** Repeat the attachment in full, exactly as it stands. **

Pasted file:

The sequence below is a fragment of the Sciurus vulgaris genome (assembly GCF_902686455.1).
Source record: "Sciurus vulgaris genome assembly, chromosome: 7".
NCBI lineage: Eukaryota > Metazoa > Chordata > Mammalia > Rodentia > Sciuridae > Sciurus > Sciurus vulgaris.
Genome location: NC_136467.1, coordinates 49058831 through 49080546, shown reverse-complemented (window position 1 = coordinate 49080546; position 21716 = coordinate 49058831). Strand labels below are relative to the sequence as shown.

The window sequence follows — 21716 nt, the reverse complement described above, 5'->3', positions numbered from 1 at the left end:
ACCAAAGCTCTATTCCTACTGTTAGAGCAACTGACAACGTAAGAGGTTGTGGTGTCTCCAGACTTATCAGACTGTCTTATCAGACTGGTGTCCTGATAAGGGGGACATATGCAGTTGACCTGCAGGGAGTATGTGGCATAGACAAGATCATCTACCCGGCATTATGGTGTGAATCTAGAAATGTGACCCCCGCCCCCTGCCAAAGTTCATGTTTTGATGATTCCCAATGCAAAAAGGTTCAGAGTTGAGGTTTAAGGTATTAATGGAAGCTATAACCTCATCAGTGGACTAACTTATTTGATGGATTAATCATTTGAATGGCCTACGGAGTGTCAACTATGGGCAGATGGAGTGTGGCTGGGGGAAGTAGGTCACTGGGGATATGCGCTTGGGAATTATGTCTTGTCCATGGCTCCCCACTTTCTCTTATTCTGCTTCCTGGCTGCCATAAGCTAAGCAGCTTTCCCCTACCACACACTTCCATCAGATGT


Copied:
The sequence below is a fragment of the Sciurus vulgaris genome (assembly GCF_902686455.1).
Source record: "Sciurus vulgaris genome assembly, chromosome: 7".
NCBI lineage: Eukaryota > Metazoa > Chordata > Mammalia > Rodentia > Sciuridae > Sciurus > Sciurus vulgaris.
Genome location: NC_136467.1, coordinates 49058831 through 49080546, shown reverse-complemented (window position 1 = coordinate 49080546; position 21716 = coordinate 49058831). Strand labels below are relative to the sequence as shown.

The window sequence follows — 21716 nt, the reverse complement described above, 5'->3', positions numbered from 1 at the left end:
ACCAAAGCTCTATTCCTACTGTTAGAGCAACTGACAACGTAAGAGGTTGTGGTGTCTCCAGACTTATCAGACTGTCTTATCAGACTGGTGTCCTGATAAGGGGGACATATGCAGTTGACCTGCAGGGAGTATGTGGCATAGACAAGATCATCTACCCGGCATTATGGTGTGAATCTAGAAATGTGACCCCCGCCCCCTGCCAAAGTTCATGTTTTGATGATTCCCAATGCAAAAAGGTTCAGAGTTGAGGTTTAAGGTATTAATGGAAGCTATAACCTCATCAGTGGACTAACTTATTTGATGGATTAATCATTTGAATGGCCTACGGAGTGTCAACTATGGGCAGATGGAGTGTGGCTGGGGGAAGTAGGTCACTGGGGATATGCGCTTGGGAATTATGTCTTGTCCATGGCTCCCCACTTTCTCTTATTCTGCTTCCTGGCTGCCATAAGCTAAGCAGCTTTCCCCTACCACACACTTCCATCAGATGT